Also, all comics fans should realize that many times new creative teams go in a very different direction from their predecessors, often disregarding or even contradicting continuity that existed before.
A lot of fans have told me that with Marvel, if you don’t know the X-Men continuity for the last 30 or 40 years, you won’t “get” what’s going on now. Sometimes real life gets in the way of comics, so if you have to take a break for a while, it can be really confusing when you try to pick up X-Men again.
For me, what matters is a good story. I often think continuity impedes rather than helps a comic, but I do understand the desire to build on what’s gone before. Marvel faced this problem with their Ultimate line and had to reboot it not too long ago. Rumor has it that it may be going away at the end of the Infinity event, but we’ll see.
SO, WHAT ABOUT US “SEASONED” READERS?
There are several things those of us who have enjoyed comics for long periods of our lives can do.
- Reminisce about the stories we loved so much!This can involve pulling out old issues and re-reading them. After time, we tend to forget some of the details, so refreshing our memories can be fun. For example, I often pull out the hardcover of Grant Morrison’s first JLA storyline to read how Batman outsmarted the White Martians.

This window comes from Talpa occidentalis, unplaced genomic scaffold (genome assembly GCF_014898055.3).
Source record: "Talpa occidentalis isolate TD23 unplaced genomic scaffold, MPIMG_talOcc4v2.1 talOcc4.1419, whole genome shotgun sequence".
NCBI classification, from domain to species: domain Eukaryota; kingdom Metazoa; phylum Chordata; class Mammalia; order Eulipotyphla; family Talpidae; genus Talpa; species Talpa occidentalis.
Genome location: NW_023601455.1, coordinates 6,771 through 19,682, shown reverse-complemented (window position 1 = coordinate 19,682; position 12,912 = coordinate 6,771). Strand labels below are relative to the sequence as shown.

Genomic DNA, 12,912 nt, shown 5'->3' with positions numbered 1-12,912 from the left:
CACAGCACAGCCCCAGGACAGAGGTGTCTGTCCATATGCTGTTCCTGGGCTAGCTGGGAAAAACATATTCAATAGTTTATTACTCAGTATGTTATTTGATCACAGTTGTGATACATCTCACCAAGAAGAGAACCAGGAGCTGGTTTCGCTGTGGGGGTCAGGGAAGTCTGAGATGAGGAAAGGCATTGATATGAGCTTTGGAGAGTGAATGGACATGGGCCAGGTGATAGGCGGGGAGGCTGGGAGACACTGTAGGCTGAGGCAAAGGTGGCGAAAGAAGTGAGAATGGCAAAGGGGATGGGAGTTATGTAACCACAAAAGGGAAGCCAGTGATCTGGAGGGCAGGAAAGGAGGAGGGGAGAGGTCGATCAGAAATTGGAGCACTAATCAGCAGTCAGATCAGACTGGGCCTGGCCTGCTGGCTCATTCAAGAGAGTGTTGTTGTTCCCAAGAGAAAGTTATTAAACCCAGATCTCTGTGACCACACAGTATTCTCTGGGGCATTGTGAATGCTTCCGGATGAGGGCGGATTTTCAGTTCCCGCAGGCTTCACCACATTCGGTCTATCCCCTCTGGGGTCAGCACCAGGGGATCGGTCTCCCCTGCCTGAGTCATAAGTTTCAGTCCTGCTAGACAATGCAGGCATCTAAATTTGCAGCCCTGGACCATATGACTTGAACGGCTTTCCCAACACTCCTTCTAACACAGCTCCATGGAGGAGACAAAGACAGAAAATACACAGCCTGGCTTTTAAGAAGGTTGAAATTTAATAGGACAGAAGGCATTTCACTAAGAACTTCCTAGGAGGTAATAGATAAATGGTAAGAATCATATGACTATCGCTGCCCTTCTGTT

- Buy recently released collected editions that have issues we’ve lost over time. It never fails – families love to clean out the closets, and often the first things to go are comics! I’ve also thrown out books by mistake, then grieved when I realized it later on. Hardcovers or even trades can help restore those memories.
- Purchase comics that still are true to that continuity.I know it’s hard to believe, but some books weren’t affected by recent reboots. For instance, an online friend of mine has been talking about how glad he was that Astro City by Kurt Busiek came back with new content.